Shaarei Shamayim

A Place of Comfort, Companionship and Healing



This week I have been so preoccupied and distracted that I didn’t know what I would speak about this morning. But as I sat down to write, it struck me that there could be no more appropriate Torah portion for me to speak about today than this parsha—Vayakeyl Pekudey.  

Some would say that this morning’s Torah reading is obsessive or compulsive. It’s filled with minute details describing the materials, dimensions and furnishings of the Mishkan—the Tabernacle, the portable Temple the Jews built to use in the desert till they got to the Holy Land. Unless you’re an architect or a builder, it probably doesn’t make for an exciting read. To add to the problem, we’ve already reviewed all these details in the last 3 Torah readings where we’re told that the children of Israel were commanded to build the Mishkan…then we’re told how they were to build it…then we learn that they finished building it…and if that isn’t enough, in today’s parsha we review all the materials that they used to build it.

Details, details and more details! Hundreds and hundreds of tiny details that at 1st glance do not seem important enough to repeat again and again! Why isn’t it enough to just tell us that Gd commanded the people to build the Mishkan and then they carried out the task, kaasher tziva Hashem, just as Gd had commanded them? We would have saved 45 minutes of Torah reading this morning!

Of course, there are many attempts to explain this obsession. Jewish mystics explain that the Mishkan was a microcosm of the cosmos. In a sense, the Israelites were recreating the Divine world here on earth in the Mishkan. Every detail was therefore significant and symbolic. After all, when you’re recreating the cosmos you can’t afford to leave anything out! But that doesn’t really comfort us when we have listen to, t’cheylet v’argaman v’tolaat shani v’sheysh mashzar (turquoise, and purple, and scarlet wool, and linen twisted) again and again and again. The obvious lesson is that details are important and can’t be ignored. Forgive me for paraphrasing the saying about the devil, but “Gd is present in the details.”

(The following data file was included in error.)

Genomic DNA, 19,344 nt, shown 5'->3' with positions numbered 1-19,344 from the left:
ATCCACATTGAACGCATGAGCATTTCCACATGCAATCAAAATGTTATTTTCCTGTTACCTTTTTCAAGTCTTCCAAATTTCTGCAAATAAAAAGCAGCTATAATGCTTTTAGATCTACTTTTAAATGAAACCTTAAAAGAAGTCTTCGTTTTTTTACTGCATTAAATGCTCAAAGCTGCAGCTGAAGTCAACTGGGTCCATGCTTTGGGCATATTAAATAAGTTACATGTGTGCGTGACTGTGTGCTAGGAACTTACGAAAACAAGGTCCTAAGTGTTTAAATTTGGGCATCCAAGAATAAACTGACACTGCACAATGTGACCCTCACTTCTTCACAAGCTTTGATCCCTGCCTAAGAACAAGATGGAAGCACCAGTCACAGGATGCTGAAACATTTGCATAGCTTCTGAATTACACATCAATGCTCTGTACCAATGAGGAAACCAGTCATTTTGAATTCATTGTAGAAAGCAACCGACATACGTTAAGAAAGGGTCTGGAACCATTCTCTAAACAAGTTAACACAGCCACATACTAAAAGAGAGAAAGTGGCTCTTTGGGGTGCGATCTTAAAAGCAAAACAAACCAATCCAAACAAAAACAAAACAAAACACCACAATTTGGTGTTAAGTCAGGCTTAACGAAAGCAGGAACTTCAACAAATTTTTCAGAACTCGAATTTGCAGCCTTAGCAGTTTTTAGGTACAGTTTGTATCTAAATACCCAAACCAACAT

Again, it’s obvious to me that there’s no more appropriate parsha for me to speak about this morning than this one. Why? because Cheryl and I have just finished a major building project of a new home on Holly Lane in order to live closer to the shul. Unless you have built a home—our project was not new, but similar in that it was a major renovation—unless you’ve been through this, you would have no idea of the myriad details one must deal with…how many decisions one must make: the design, the materials, the colors, every door knob, every cabinet handle, every appliance, what kinds of flooring—wood, carpet, tiles—thousands of details. It’s all-consuming, and there were times when Cheryl and I didn’t quite know how we were going to get through it—especially since we’re both working.